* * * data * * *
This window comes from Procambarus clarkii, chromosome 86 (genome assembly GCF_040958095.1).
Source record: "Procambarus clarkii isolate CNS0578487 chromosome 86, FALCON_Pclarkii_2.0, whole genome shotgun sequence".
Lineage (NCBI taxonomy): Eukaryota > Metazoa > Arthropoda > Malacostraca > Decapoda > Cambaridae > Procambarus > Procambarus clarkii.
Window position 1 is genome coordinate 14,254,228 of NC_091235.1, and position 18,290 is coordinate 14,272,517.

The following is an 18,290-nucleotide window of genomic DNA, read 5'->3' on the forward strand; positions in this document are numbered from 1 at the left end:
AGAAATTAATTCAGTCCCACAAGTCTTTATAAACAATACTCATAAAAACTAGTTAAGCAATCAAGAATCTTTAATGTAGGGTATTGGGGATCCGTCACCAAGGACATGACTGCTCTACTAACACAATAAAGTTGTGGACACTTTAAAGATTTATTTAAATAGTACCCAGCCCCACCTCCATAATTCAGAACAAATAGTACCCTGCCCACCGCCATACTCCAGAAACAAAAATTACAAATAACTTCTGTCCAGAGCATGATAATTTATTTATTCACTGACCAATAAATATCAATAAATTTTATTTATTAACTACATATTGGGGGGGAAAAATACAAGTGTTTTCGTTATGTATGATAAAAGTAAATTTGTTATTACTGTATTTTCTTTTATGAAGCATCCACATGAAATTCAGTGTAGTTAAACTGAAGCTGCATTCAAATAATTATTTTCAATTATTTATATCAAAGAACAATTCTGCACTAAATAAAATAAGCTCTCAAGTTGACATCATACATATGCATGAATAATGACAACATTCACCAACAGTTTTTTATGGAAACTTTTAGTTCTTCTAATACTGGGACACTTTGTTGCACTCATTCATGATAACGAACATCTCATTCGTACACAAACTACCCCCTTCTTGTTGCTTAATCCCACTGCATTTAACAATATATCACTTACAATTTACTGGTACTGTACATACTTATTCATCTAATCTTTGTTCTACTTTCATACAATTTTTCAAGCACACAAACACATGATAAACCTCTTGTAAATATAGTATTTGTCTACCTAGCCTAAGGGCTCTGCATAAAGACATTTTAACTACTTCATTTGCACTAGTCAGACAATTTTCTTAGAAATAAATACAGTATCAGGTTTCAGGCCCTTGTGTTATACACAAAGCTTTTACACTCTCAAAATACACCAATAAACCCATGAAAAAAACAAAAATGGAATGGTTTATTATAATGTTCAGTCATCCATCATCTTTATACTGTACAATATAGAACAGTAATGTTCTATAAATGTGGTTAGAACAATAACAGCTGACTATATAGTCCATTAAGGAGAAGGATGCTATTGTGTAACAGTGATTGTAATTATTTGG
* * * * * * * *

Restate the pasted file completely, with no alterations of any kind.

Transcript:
This window comes from Procambarus clarkii, chromosome 86 (genome assembly GCF_040958095.1).
Source record: "Procambarus clarkii isolate CNS0578487 chromosome 86, FALCON_Pclarkii_2.0, whole genome shotgun sequence".
Lineage (NCBI taxonomy): Eukaryota > Metazoa > Arthropoda > Malacostraca > Decapoda > Cambaridae > Procambarus > Procambarus clarkii.
Window position 1 is genome coordinate 14,254,228 of NC_091235.1, and position 18,290 is coordinate 14,272,517.

The following is an 18,290-nucleotide window of genomic DNA, read 5'->3' on the forward strand; positions in this document are numbered from 1 at the left end:
AGAAATTAATTCAGTCCCACAAGTCTTTATAAACAATACTCATAAAAACTAGTTAAGCAATCAAGAATCTTTAATGTAGGGTATTGGGGATCCGTCACCAAGGACATGACTGCTCTACTAACACAATAAAGTTGTGGACACTTTAAAGATTTATTTAAATAGTACCCAGCCCCACCTCCATAATTCAGAACAAATAGTACCCTGCCCACCGCCATACTCCAGAAACAAAAATTACAAATAACTTCTGTCCAGAGCATGATAATTTATTTATTCACTGACCAATAAATATCAATAAATTTTATTTATTAACTACATATTGGGGGGGAAAAATACAAGTGTTTTCGTTATGTATGATAAAAGTAAATTTGTTATTACTGTATTTTCTTTTATGAAGCATCCACATGAAATTCAGTGTAGTTAAACTGAAGCTGCATTCAAATAATTATTTTCAATTATTTATATCAAAGAACAATTCTGCACTAAATAAAATAAGCTCTCAAGTTGACATCATACATATGCATGAATAATGACAACATTCACCAACAGTTTTTTATGGAAACTTTTAGTTCTTCTAATACTGGGACACTTTGTTGCACTCATTCATGATAACGAACATCTCATTCGTACACAAACTACCCCCTTCTTGTTGCTTAATCCCACTGCATTTAACAATATATCACTTACAATTTACTGGTACTGTACATACTTATTCATCTAATCTTTGTTCTACTTTCATACAATTTTTCAAGCACACAAACACATGATAAACCTCTTGTAAATATAGTATTTGTCTACCTAGCCTAAGGGCTCTGCATAAAGACATTTTAACTACTTCATTTGCACTAGTCAGACAATTTTCTTAGAAATAAATACAGTATCAGGTTTCAGGCCCTTGTGTTATACACAAAGCTTTTACACTCTCAAAATACACCAATAAACCCATGAAAAAAACAAAAATGGAATGGTTTATTATAATGTTCAGTCATCCATCATCTTTATACTGTACAATATAGAACAGTAATGTTCTATAAATGTGGTTAGAACAATAACAGCTGACTATATAGTCCATTAAGGAGAAGGATGCTATTGTGTAACAGTGATTGTAATTATTTGG